A coroner today said the actions of a mother and father who placed their dead son in a rucksack before leaping from Beachy Head were "entirely understandable" after being left heartbroken by his death.
Neil Puttick, 34, and his Tokyo-born wife Kazumi, 44, were found at the notorious suicide spot in East Sussex along with their quadriplegic five-year-old son Samuel on June 1, three days after he died at home after contracting meningitis.
East Sussex Coroner Alan Craze described them as an "extraordinary and heroic family" after hearing how Mr and Mrs Puttick devoted themselves to caring for Sam at their home in Brokerswood, Westbury, Wilts.
Sam was left wheelchair-bound with a severe spinal cord injury after being involved in a car crash in 2005, forcing him to spend months in intensive care before being allowed home.
It was at home that Sam was discharged to die from Bristol Royal Hospital for Sick Children in late May this year after being given no chance of survival from pneumococcal meningitis.
Devastated at the loss of their son, Mr Puttick and his wife travelled to Beachy Head in their Volkswagen people carrier, adapted for Sam's wheelchair, before leaping to their deaths.
Mr Craze said: "I have no means of knowing whether they had made plans to join (Sam) in death before his last illness or whether they were driven to that decision by their grief after he died.
"But, either way, their intense care and Sam's total dependency makes it entirely understandable that Neil and Kazumi Puttick took the decision that they did."
Family friend Paul Taylor said in the aftermath of Sam's car accident, Mrs Puttick "did not want him to live" and spoke of the stresses of claiming compensation from the accident.
Mr Taylor, from Gillingham, Dorset, said: "She called my wife on a couple of occasions to say that they had been offered the chance to turn off the life support machine and she had argued for it, while everyone else argued against it."
He added that at times Mr Puttick also found it difficult to cope with Sam's illness, describing one time when he almost broke down in front of him.
Mr Taylor said: "Tears were welling up in his eyes and he said, 'You are the only ones we have got. Please don't go away'."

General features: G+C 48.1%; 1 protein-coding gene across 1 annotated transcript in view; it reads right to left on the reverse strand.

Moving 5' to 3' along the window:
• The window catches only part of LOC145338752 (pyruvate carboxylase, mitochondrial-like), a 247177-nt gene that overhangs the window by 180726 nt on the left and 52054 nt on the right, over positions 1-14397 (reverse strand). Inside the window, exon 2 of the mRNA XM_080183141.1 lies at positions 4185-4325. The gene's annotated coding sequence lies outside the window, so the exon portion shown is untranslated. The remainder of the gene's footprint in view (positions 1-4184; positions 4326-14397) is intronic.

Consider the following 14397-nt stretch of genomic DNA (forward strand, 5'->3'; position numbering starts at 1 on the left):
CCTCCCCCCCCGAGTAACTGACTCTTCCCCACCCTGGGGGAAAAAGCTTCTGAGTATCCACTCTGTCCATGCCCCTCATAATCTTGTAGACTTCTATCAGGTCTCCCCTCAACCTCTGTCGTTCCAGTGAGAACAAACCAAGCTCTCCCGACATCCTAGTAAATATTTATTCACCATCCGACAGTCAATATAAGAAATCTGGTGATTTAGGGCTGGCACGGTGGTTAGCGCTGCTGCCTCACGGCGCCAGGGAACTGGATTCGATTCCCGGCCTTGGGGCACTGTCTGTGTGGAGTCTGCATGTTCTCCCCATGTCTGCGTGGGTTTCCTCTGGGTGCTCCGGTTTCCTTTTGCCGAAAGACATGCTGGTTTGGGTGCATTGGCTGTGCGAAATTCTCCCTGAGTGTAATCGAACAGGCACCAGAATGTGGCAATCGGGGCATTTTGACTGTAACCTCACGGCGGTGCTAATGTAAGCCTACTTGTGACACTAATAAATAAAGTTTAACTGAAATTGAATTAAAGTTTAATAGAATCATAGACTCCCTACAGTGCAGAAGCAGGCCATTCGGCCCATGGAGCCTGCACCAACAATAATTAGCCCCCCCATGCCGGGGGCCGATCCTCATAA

Mr Craze said it was "an extraordinarily difficult position for them to be thrust into".
Speaking of the decision to allow Sam home to die, Professor Alexander Henderson, of the Bristol Royal Hospital for Sick Children, said it was a "compassionate act" and that, even in hindsight, there were no concerns that his parents would take their own lives.
Prof Henderson said an ambulance took Sam and his parents home in what he described as "peaceful and dignified" last moments for the youngster.
He went on: "We put Sam on a stretcher connected to some devices so the drugs could continue.
"He was lying on the bed with Neil and Kazumi on either side and I switched the drugs off in the expectation that that would lead to Sam dying, and then left them with Sam.
"I went into the garden for approximately 20 minutes. The ventilator continued but Sam showed no other signs of life."
He was certified dead at 8.05pm that evening, the inquest at Uckfield Civic Centre heard.
Describing Mr Puttick's reaction, Prof Henderson said: "His words to me were, 'It's as if someone is trying to break up our happy family' and 'Why is this happening to Sam?'"
He added that he was shocked to later learn of their deaths but he could not think of a "single feature" that caused him anxiety at the time about their state of mind.
Coroner's officer Ali Warner said that when the bodies were found, Sam was dressed in clean clothes, wrapped in a small duvet inside a large rucksack.
Recording verdicts of suicide for both parents, Mr Craze said: "Like everyone else, I'm profoundly saddened by the tragic history of this extraordinary and heroic family.
"I have the greatest admiration for all that Neil and Kazumi did for their son. He was their life and his sudden and cruel death after all he had gone through devastated his parents."
Following the hearing, NHS Bath and North East Somerset said in a statement: "The deaths of Neil and Kazumi Puttick are tragic and has deeply touched many of the staff at NHS Bath and North East Somerset, including those who looked after Sam as part of his care package.
"We offer our sincere condolences to the relatives and friends of the family."Reuse content